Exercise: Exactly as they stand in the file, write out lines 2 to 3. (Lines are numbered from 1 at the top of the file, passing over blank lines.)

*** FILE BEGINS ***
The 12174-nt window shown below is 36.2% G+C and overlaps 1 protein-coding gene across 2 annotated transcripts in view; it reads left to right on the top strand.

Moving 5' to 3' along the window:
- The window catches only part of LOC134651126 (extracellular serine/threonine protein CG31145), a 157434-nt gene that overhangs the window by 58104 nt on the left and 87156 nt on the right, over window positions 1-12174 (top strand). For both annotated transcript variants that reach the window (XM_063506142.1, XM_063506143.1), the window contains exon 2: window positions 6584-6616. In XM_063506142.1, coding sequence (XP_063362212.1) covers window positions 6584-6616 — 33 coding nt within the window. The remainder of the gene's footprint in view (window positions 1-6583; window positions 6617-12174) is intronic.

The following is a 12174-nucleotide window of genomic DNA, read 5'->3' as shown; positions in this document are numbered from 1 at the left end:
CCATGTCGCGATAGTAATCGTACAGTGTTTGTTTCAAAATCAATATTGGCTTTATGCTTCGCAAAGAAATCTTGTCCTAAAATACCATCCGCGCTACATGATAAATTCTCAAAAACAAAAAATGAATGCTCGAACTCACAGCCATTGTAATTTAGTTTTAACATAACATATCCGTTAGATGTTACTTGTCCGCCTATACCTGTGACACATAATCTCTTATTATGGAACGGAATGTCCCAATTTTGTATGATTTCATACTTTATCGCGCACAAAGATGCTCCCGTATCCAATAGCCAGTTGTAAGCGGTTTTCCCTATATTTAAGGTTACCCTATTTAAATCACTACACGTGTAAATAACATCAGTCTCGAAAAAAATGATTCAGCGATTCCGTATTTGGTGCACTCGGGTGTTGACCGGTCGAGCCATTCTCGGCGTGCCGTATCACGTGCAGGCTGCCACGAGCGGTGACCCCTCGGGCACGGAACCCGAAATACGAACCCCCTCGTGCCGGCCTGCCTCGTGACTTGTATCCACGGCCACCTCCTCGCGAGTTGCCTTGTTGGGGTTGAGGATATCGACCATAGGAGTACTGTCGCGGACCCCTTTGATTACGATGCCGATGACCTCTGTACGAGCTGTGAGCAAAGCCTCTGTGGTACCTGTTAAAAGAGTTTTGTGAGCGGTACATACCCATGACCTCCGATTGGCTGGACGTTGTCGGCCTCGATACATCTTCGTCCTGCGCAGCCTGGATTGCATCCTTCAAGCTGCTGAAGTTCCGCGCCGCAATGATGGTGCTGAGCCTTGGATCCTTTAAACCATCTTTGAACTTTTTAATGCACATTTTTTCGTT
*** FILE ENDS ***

Moving 5' to 3' along the window:
- The window catches only part of LOC134651126 (extracellular serine/threonine protein CG31145), a 157434-nt gene that overhangs the window by 58104 nt on the left and 87156 nt on the right, over window positions 1-12174 (top strand). For both annotated transcript variants that reach the window (XM_063506142.1, XM_063506143.1), the window contains exon 2: window positions 6584-6616. In XM_063506142.1, coding sequence (XP_063362212.1) covers window positions 6584-6616 — 33 coding nt within the window. The remainder of the gene's footprint in view (window positions 1-6583; window positions 6617-12174) is intronic.